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2013-01-16

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January 16, 2013 - 1:10am

In Other Ivory Towers: Harvard acquitted of wrongful death charges

BY IAN DILLINGHAM

A judge has dismissed charges of wrongful death against Harvard University and several of its faculty and staff in a drug deal gone bad on its campus, The Harvard Crimson reported Tuesday.

Justin Cosby, a former Harvard student, was shot and killed in the basement of a Harvard building during a drug deal in 2009. His mother filed suit, claiming that Harvard had been negligent in their responsibility for her son’s safety.

Jabrai Copney, who was convicted of Cosby’s murder in 2011, had no connections to Harvard at the time of the shooting, and had been living in the building in violation of university policy. He was sentenced to life in prison.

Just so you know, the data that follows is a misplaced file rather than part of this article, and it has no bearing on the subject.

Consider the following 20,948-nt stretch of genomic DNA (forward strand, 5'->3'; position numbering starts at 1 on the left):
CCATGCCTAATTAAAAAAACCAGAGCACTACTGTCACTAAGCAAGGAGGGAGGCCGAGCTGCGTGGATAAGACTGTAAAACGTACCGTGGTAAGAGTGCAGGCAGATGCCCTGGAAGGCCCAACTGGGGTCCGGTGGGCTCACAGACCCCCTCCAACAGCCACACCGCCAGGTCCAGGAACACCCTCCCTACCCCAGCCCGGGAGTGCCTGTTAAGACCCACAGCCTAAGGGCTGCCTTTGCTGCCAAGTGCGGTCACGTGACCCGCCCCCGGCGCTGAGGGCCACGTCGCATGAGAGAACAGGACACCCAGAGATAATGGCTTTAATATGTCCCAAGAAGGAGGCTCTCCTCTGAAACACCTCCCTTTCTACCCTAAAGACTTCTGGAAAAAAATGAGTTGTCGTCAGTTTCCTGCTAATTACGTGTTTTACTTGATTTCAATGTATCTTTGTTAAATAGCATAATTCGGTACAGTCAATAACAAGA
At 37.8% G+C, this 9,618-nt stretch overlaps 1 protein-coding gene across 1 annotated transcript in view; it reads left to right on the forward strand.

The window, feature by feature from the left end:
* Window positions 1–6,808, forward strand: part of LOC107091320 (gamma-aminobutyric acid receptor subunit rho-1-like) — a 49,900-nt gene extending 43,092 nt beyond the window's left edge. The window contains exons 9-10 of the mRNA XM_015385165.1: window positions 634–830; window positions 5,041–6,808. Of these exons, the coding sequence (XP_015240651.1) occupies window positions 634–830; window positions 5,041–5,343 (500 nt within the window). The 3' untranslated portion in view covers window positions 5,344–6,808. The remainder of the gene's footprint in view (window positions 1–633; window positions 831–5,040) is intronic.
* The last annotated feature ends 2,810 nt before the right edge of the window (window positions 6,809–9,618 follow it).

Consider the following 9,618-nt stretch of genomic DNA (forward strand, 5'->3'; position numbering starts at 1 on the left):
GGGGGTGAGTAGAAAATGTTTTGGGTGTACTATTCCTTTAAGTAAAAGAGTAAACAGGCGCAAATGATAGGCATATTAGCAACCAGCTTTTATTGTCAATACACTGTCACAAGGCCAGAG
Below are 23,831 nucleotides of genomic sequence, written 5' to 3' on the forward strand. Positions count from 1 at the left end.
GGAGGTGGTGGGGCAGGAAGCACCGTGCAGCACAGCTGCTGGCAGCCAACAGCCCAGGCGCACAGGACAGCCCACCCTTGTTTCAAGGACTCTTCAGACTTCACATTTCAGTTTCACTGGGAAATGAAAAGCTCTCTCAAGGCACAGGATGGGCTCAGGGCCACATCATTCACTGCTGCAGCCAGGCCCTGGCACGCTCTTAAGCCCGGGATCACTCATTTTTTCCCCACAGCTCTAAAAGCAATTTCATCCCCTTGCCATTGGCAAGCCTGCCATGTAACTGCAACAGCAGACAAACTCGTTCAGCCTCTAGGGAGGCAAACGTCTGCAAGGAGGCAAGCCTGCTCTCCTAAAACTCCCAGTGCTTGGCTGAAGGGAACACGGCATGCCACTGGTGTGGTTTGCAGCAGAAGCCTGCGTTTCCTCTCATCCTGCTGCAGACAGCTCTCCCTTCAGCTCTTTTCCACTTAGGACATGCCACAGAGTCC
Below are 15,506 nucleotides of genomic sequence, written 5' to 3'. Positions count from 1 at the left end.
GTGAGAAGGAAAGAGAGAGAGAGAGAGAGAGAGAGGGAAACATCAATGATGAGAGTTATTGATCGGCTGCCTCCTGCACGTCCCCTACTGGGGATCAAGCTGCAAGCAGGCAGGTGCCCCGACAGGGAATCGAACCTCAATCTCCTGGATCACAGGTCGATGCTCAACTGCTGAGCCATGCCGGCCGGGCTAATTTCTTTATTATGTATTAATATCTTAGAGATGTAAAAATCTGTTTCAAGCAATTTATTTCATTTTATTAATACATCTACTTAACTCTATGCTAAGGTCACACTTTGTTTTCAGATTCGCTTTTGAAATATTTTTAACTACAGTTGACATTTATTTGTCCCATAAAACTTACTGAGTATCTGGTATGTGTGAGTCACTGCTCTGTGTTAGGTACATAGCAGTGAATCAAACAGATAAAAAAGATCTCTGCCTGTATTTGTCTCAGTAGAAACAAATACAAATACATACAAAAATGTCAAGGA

Union presses Princeton University to allow police officers to carry guns

A union that represents Princeton Department of Public Safety officers has once again recommended that Princeton University allow its officers to carry guns, The Daily Princetonian reported Sunday.

Currently, when Princeton requires an armed response, it uses city police. Though they do not carry guns, the school’s DPS officers wear bulletproof vests and carry batons, pepper spray and handcuffs.

Princeton’s President Shirley Tilghman said she believes Princeton has adequate safety procedures and guns do not belong on campus.

“We have in place a number of measures that will ensure that if there is a risk … police can rapidly have the appropriate response without having our own police officers armed,” Tilghman said.

Yale prof. forced to resign because of relationship with student

John Darnell, a professor in the department of near eastern languages and civilizations at Yale University, was forced to resign his position as department chair and undergo a one-year suspension after “maintaining an intimate relationship with a student under his direct supervision,” the Yale Daily News reported Monday.

In a statement, Darnell claimed he had “failed the University, my colleagues and my students.”

Yale would not comment on the matter, except to confirm that Darnell had resigned as chair of the department.